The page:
Valve leaflets 104′ of prosthetic valve component 104 may be of a synthetic material, a xenograft natural tissue and/or a homograft natural tissue and, as shown in FIG. 1A, is a tricuspid replacement valve. In other embodiments, prosthetic valve component 104 may be a bicuspid or tubular replacement valve. Synthetic materials suitable for use in embodiments hereof include DACRON® polyester (Invista North America S.A.R.L., Wilmington, Del., U.S.A.), nylon blends, and vacuum deposition nitinol fabricated materials. Natural tissue for replacement valve leaflets may be obtained from, for example, heart valves, aortic roots, aortic walls, aortic leaflets, pericardial tissue, such as pericardial patches, bypass grafts, blood vessels, intestinal submucosal tissue, umbilical tissue and the like from humans or animals. Prosthetic valve component 104 may be sutured or otherwise securely attached within self-expanding stent structure 102 as would be known to one of ordinary skill in the art of prosthetic valve construction.

Self-expanding stent structure 102 is a tubular structure, and in the embodiment of FIG. 1, includes four wave-like or sinusoidal rings 110 attached by longitudinal connectors 112, wherein one or more longitudinal connectors 112 may be a commissure ladder 114 to which prosthetic valve component 104 is sewed or otherwise attached. Rings 110 may be attached to longitudinal connectors 112 by any attachment mechanism known to one of ordinary skill in the art of stent construction. When deployed within a native valve or previously implanted prosthetic valve, self-expanding stent structure 102 radially expands upon being released from a delivery catheter thereby providing vessel compliance and sealing of prosthetic valve 100, as well as radial support of prosthetic valve component 104. In another embodiment, self-expanding stent structure 102 may include fewer or more sinusoidal rings and have other means for attaching the sinusoidal rings together. “Self-expanding” as used herein means that the stent structures described herein have a mechanical memory or an internal restoring force to return to an expanded configuration. Mechanical memory may be imparted to a material forming the wire or tubular stent structures described herein by thermal treatment to achieve a spring temper in stainless steel, for example, or to set a shape memory in a susceptible metal alloy, such as nitinol.

In order to prevent self-expanding stent structure 102 of prosthetic valve 100 from being oversized upon deployment and/or from continuing to expand after deployment, an expansion restrictor device 120 encircles a circumference of prosthetic valve 100 proximate distal end 108. In an embodiment, expansion restrictor device 120 may be a suture or other thread-like structure that has been weaved through adjacent connectors 112 and knotted to form a loop that constrains or defines a deployed diameter of self-expanding stent structure 102. The looped suture is knotted in such a fashion that permits tightening of the knot after deployment. In such an embodiment after self-expanding stent 102 has been delivered to the treatment site and allowed to reach an expanded diameter in vivo, a knot puller/pusher device may be used to tighten the knot and secure the looped suture to a final diameter that fixes the deployed diameter of self-expanding stent structure 102. Knot puller/pusher devices as shown and described in U.S. Pat. No. 5,423,837 to Mericle et al, U.S. Pat. No. 5,693,061 to Pierce et al., U.S. Pat. No. 5,752,964 to Mericle, U.S. Pat. No. 6,511,488 to Marshall et al., and U.S. Pat. No. 7,270,672 to Singer, which are incorporated by reference herein in their entirety, may be adapted for use in embodiments hereof. In this manner, self-expanding stent structure 102 is indefinitely held at the deployed diameter and prevented from continued expansion after deployment, which avoids adversely affecting surrounding bodily structures that may be sensitive to radial pressure exerted by stent structure 102.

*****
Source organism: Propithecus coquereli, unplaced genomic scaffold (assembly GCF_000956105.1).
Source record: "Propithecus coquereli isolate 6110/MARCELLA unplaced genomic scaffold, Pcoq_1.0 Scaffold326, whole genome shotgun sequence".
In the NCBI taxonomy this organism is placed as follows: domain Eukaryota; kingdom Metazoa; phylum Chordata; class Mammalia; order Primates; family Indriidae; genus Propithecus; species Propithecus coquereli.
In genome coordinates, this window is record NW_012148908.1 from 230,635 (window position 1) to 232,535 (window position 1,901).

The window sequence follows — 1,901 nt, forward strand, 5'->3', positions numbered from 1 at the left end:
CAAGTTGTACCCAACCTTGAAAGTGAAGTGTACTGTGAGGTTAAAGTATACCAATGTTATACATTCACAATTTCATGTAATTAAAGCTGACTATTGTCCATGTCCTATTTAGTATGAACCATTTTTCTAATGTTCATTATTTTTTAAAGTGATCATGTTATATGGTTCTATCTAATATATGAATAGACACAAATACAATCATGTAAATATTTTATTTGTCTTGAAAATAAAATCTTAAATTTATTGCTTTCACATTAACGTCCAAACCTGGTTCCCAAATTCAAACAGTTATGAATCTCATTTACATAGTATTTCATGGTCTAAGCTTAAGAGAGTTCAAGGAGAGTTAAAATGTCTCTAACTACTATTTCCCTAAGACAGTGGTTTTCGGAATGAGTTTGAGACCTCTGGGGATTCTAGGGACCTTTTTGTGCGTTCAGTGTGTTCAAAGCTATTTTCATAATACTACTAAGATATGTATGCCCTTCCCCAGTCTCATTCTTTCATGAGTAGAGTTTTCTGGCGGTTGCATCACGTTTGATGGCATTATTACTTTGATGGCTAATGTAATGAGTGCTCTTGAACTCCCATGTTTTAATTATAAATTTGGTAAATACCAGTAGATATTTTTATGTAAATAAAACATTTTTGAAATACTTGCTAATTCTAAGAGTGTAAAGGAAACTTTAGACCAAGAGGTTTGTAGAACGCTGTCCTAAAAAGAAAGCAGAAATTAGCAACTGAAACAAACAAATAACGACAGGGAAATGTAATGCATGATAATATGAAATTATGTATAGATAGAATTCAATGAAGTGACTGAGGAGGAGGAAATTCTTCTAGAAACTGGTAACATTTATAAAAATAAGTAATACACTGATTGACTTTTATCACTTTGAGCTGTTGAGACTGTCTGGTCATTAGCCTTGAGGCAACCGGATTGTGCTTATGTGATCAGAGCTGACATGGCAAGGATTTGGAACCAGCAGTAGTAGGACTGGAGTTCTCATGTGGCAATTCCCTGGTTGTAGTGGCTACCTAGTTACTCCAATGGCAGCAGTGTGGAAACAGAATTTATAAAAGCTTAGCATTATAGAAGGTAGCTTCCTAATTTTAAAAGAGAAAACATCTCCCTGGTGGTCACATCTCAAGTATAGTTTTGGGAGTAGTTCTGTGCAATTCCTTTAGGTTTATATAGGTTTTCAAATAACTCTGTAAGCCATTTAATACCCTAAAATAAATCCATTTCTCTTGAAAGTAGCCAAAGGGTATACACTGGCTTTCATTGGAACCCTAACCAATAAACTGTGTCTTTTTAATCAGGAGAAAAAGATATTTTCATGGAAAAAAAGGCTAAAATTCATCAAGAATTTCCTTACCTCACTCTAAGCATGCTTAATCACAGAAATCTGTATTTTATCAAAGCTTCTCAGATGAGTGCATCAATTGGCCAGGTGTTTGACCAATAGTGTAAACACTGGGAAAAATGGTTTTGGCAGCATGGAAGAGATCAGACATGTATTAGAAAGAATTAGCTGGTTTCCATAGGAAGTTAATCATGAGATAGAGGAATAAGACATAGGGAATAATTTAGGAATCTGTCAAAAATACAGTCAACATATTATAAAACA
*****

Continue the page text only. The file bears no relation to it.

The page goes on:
In embodiments hereof, expansion restrictor device 120 may be a pre-tied loop of suture, flexible line, thread or cord of a set diameter that constrains or defines a deployed diameter of self-expanding stent structure 102. In such an embodiment prior to delivery of prosthetic valve 100 to a treatment site, such as the aortic annulus when prosthetic valve 100 is a replacement aortic heart valve, a diameter of the treatment site/aortic annulus is measured via ultrasound, a CT scan or fluoroscopy and a suture, flexible line, thread or cord of a length suitable to be tied to a preset diameter that is at or slightly below the treatment site diameter is weaved around or otherwise secured to stent structure 102 and tied to form a loop with the preset diameter. Upon deployment of prosthetic valve 100 at the treatment site, the pre-tied loop of suture, flexible line, thread or cord will than fix or hold the deployed diameter of stent structure 102 at or slightly below the treatment site diameter to prevent prosthetic valve 100 from being over-sized and/or from continued expansion after deployment.